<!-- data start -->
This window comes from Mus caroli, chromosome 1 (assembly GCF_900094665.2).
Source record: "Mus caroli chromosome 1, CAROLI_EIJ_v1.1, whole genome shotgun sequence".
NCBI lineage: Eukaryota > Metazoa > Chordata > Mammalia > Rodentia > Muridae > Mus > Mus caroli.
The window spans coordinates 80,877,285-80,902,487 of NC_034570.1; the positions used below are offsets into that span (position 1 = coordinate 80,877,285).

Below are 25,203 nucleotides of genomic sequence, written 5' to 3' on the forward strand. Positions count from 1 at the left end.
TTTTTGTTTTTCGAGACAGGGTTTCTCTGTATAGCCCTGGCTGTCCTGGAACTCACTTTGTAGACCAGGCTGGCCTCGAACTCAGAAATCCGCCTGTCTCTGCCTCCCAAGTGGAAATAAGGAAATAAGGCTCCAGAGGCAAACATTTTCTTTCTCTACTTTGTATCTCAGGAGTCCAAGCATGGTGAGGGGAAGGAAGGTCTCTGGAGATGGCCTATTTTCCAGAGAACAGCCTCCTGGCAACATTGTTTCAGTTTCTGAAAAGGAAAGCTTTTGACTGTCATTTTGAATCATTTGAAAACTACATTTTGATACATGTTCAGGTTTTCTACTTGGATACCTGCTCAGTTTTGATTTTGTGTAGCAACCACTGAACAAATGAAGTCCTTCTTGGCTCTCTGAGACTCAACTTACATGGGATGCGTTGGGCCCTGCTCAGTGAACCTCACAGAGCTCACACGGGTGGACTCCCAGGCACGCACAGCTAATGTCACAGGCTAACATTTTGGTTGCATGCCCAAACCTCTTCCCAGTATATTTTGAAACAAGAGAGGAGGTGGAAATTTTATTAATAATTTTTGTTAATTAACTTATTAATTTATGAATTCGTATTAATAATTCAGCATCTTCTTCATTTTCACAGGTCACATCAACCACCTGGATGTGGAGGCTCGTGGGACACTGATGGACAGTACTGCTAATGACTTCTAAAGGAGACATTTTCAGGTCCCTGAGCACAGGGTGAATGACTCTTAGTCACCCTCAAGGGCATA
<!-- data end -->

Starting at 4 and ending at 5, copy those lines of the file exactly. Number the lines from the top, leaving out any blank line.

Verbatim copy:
The window spans coordinates 80,877,285-80,902,487 of NC_034570.1; the positions used below are offsets into that span (position 1 = coordinate 80,877,285).

Below are 25,203 nucleotides of genomic sequence, written 5' to 3' on the forward strand. Positions count from 1 at the left end.